'Navy has been able to raise indigenous weapons, sensors with latest ASW'
The Navhind Times , May 19, 2018
Stating that the Indian Navy is able to raise the indigenous content of weapons and sensors with the latest anti submarine warfare (ASW) stealth corvettes ’INS Kiltan’ that has been commissioned with about 90 percent indigenous content, the flag officer commanding-in-chief Western Naval Command vice admiral Girish Luthra on Friday informed that the Indian Navy has transformed from ‘Buyers Navy to a Builders Navy’ since the early 1960s and today all the Indian Naval ships on order are being built at the Indian shipyards.
The vice admiral was speaking at the inaugural session of two-day Naval Aviation seminar on ‘Opportunities and challenges in maintenance of fixed and Rotary Wing Naval Air assets’ conducted by Naval Aircraft Yard (Goa) under the aegis of Goa Naval Area and Western Naval Command in partnership of Federation of Indian Chambers of Commerce and Industry (FICCI), Indian Navy and Aeronautical Society of India (AeSI) Goa at Rajhans auditorium at Dabolim.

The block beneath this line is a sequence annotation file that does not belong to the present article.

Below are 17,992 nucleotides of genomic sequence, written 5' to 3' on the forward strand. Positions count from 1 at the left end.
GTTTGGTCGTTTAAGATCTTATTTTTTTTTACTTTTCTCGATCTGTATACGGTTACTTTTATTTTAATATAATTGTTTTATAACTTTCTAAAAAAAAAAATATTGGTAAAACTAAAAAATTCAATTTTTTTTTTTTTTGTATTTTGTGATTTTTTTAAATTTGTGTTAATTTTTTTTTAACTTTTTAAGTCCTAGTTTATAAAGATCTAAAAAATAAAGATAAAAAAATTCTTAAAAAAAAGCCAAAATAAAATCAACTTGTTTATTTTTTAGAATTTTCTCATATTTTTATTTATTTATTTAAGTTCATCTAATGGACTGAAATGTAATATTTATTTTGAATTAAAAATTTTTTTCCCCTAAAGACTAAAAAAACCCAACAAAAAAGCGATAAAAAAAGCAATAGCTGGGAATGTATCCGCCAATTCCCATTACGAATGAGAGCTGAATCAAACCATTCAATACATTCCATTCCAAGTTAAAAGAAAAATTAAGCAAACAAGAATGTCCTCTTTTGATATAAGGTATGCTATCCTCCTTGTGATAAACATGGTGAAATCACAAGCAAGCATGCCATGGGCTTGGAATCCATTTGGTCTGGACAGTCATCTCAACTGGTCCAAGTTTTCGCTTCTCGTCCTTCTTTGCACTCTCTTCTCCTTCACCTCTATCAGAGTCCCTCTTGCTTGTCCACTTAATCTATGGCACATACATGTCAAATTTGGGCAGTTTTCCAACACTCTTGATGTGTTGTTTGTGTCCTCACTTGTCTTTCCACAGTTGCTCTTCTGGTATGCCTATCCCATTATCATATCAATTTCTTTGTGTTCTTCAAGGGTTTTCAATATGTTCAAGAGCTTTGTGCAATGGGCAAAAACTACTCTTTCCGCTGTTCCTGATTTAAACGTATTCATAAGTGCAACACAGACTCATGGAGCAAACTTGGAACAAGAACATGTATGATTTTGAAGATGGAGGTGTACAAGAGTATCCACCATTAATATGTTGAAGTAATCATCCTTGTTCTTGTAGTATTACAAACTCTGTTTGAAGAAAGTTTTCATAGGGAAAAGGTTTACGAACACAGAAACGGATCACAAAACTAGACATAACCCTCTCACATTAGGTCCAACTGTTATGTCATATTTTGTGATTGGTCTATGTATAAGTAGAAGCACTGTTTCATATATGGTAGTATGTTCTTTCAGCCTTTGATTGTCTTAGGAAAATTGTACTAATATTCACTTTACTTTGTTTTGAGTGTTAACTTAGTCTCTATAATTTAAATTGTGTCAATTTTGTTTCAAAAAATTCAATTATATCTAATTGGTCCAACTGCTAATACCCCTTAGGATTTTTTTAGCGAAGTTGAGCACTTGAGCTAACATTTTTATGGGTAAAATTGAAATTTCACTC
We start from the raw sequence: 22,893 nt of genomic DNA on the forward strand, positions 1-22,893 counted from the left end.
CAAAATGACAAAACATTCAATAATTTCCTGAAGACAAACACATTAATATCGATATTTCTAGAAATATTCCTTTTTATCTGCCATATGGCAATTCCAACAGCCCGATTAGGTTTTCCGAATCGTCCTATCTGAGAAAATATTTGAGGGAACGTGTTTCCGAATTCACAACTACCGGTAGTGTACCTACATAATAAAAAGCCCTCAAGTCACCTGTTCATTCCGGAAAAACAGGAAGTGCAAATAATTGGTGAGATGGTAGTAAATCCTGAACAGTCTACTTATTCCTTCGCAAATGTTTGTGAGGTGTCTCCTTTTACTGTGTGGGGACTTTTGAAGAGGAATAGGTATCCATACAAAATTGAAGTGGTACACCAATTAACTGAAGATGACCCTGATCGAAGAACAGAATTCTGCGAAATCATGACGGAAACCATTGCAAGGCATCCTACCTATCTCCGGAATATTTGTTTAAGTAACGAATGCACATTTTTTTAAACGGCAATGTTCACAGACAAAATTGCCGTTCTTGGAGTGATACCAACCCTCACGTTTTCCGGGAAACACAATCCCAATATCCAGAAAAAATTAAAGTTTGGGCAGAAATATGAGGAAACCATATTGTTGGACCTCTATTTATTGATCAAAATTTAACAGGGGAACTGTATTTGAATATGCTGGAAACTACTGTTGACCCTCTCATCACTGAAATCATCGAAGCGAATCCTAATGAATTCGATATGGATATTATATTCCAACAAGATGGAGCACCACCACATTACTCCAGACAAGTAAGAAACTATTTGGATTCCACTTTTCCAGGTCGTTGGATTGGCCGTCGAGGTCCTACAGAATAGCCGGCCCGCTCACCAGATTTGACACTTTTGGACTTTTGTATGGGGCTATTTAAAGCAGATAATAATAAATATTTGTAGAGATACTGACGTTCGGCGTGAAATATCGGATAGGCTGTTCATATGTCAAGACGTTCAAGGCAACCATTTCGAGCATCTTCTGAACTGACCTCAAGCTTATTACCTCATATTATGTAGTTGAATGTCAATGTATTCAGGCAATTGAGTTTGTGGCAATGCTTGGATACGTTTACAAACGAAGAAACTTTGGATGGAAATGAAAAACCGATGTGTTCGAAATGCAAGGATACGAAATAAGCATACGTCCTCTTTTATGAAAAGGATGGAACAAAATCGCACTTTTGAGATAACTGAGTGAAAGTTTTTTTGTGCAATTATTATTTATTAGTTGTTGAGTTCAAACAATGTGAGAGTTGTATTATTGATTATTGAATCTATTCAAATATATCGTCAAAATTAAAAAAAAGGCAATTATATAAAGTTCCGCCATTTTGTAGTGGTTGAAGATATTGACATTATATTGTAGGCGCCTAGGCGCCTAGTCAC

‘Aviation Indigenisation Expo-2018’ was also inaugurated at the hands of vice admiral Luthra.
Those present on the occasion were, flag officer commanding Naval Aviation rear admiral Philipose G Pynumootil, deputy chief of the Naval Staff vice admiral G Ashok Kumar, assistant chief of Naval Staff (Air Material) rear admiral V Mohan Doss, member FICCI National Committee CMDE Mukesh Bhargava (retd). among others were present on the dais.
“We need to target similar success in aviation (building of ASW stealth corvettes INS Kiltan) and this is not possible without the support and cooperation of the industry. As a start, it is essential that OEMs set up facilities within the country, to carryout repairs up to at least module level. This would not only be a win-win strategy for the Indian Navy and the OEMs, but also boost the MSME sector,” said vice admiral and have further opined that the Indian industry in partnership with OEMs should also pursue development of indigenous substitutes for critical spares, thereby have stressed the need of developing a full fledge maintenance repair overhaul ecosystem within the country.
The Vice Admiral informed that this year marks the 65th year of the Indian Naval Air Arm. The Indian Navy today operates more than 200 aircraft of 13 different types.